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Your Child's Asthma: Using a Nebulizer

A nebulizer is a device that delivers medication directly to the lungs. It turns medicine into a fine mist. Your child breathes the mist in through a mask or a mouthpiece. To help your child use his or her nebulizer, follow the steps below.

Child with mask

With a mask

  • Put the correct dose of medicine in the cup.

  • Connect one end of the tubing to the cup and the other end to the nebulizer.

  • Attach the mask to the cup.

  • Place the mask over your nose and mouth. Make sure it fits securely and comfortably.

  • Turn on the nebulizer.

  • Have your child take slow, deep breaths until all the medicine is gone. This takes 10 to 15 minutes.

     

Child with mouthpiece

With a mouthpiece

  • Put the correct dose of medicine in the cup.

  • Connect one end of the tubing to the cup and the other end to the nebulizer.

  • Attach the mouthpiece to the cup.

  • Have your child put the mouthpiece between his or her teeth and close his or her lips around it. The tongue should be below the mouthpiece.

  • Turn on the nebulizer.

  • Have your child take slow, deep breaths through the mouthpiece until all the medicine is gone. This takes 10 to 15 minutes.

Be sure to follow the instructions for cleaning the nebulizer and the mouthpiece. If you have any questions about using the nebulizer, ask your child's health care provider or nurse, your pharmacist, or someone from the manufacturer or local medical supply company.

Hints for using a nebulizer

Work with your child to make using a nebulizer as pleasant and as comfortable as possible. Depending on your child's age, you should:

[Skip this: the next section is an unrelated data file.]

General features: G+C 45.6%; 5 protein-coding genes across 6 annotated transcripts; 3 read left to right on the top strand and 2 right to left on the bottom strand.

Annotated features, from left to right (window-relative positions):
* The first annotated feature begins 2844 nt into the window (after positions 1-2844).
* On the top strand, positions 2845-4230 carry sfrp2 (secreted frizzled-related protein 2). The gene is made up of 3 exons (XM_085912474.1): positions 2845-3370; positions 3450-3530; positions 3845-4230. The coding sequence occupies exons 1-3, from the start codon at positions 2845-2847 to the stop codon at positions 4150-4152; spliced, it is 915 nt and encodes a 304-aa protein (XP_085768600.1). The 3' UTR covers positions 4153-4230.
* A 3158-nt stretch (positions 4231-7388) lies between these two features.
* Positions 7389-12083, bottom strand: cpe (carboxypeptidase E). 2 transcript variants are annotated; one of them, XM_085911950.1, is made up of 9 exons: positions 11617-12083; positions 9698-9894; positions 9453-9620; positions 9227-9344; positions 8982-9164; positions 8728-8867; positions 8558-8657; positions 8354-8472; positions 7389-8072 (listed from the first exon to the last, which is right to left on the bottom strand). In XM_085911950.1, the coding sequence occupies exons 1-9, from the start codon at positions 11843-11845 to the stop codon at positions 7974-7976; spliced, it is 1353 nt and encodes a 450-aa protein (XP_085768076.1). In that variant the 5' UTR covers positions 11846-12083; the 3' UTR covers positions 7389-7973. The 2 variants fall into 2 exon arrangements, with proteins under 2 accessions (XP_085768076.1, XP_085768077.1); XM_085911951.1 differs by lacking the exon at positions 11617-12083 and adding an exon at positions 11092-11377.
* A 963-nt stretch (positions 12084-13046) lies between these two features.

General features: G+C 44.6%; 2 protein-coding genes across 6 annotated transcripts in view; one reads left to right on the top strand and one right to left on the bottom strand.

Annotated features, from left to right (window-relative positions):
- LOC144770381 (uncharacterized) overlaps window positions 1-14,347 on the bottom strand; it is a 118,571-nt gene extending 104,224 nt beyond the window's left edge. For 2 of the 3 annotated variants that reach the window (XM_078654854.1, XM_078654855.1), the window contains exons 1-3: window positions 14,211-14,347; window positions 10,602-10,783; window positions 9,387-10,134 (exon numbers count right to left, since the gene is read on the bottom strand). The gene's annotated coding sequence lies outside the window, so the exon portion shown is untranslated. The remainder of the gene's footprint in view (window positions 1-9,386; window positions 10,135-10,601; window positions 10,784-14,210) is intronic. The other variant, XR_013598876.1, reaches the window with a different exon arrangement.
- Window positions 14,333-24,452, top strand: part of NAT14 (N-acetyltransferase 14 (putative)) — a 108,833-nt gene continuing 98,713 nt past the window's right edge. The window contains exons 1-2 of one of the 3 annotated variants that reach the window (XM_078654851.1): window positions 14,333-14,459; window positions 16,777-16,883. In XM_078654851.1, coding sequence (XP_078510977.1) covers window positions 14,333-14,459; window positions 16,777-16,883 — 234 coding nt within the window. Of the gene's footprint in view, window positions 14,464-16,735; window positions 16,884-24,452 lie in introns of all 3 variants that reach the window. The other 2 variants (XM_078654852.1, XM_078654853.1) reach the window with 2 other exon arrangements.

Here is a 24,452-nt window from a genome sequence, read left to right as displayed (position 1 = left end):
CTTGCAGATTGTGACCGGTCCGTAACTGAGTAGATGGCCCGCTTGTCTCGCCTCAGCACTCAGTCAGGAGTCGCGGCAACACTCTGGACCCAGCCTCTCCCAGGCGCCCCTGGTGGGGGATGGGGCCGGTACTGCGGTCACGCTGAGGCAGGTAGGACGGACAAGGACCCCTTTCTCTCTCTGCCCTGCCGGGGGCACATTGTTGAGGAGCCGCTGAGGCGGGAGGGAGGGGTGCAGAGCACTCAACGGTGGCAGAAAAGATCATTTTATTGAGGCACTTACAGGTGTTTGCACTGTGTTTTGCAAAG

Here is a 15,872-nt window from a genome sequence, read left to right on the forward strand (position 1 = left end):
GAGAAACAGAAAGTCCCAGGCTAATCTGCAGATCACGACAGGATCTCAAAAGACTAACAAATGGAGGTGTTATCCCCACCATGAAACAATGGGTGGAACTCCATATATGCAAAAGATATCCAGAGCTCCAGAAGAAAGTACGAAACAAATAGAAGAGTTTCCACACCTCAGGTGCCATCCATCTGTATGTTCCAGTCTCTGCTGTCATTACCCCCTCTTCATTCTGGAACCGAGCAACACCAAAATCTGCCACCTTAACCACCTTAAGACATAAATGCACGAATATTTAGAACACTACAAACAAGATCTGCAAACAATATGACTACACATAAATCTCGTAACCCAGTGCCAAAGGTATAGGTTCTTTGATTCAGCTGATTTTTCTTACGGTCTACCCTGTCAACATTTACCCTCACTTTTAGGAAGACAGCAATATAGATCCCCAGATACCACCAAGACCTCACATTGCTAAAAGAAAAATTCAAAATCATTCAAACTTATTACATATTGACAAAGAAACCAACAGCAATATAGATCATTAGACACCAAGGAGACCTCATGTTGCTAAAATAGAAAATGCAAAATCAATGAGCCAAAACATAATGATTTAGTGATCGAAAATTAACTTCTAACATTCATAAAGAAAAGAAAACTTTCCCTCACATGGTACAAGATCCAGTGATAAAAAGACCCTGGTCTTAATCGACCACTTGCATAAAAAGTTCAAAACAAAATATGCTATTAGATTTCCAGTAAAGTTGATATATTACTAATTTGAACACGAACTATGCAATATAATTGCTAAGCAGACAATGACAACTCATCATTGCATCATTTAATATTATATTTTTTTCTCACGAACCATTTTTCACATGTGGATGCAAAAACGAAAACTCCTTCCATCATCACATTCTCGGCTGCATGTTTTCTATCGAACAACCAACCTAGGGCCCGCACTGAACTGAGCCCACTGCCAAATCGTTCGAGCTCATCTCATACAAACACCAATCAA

• For infants. Try to schedule treatments after meals, before naps, or at bedtime. If the noise bothers your infant, use longer tubing so the nebulizer is further away. Or place the nebulizer on a towel or rug. Avoid using the mask strap. Instead, hold the mask in place.

  • For toddlers. Tell your toddler it is about time for a treatment a few minutes before. Set up an area with special activities or toys that are just for nebulizer treatments. Let your child put a used mask on a favorite doll or stuffed animal. After the treatment, reward your child with your words or something he or she enjoys. Try to make the nebulizer treatment time as calm and unemotional as possible.

As your child gets a little older:

  • Explain the reasons for the treatments.

  • Try to let him or her be more independent.

  • Talk with his or her provider about using an inhaler with a spacer instead of a nebulizer.

 

 

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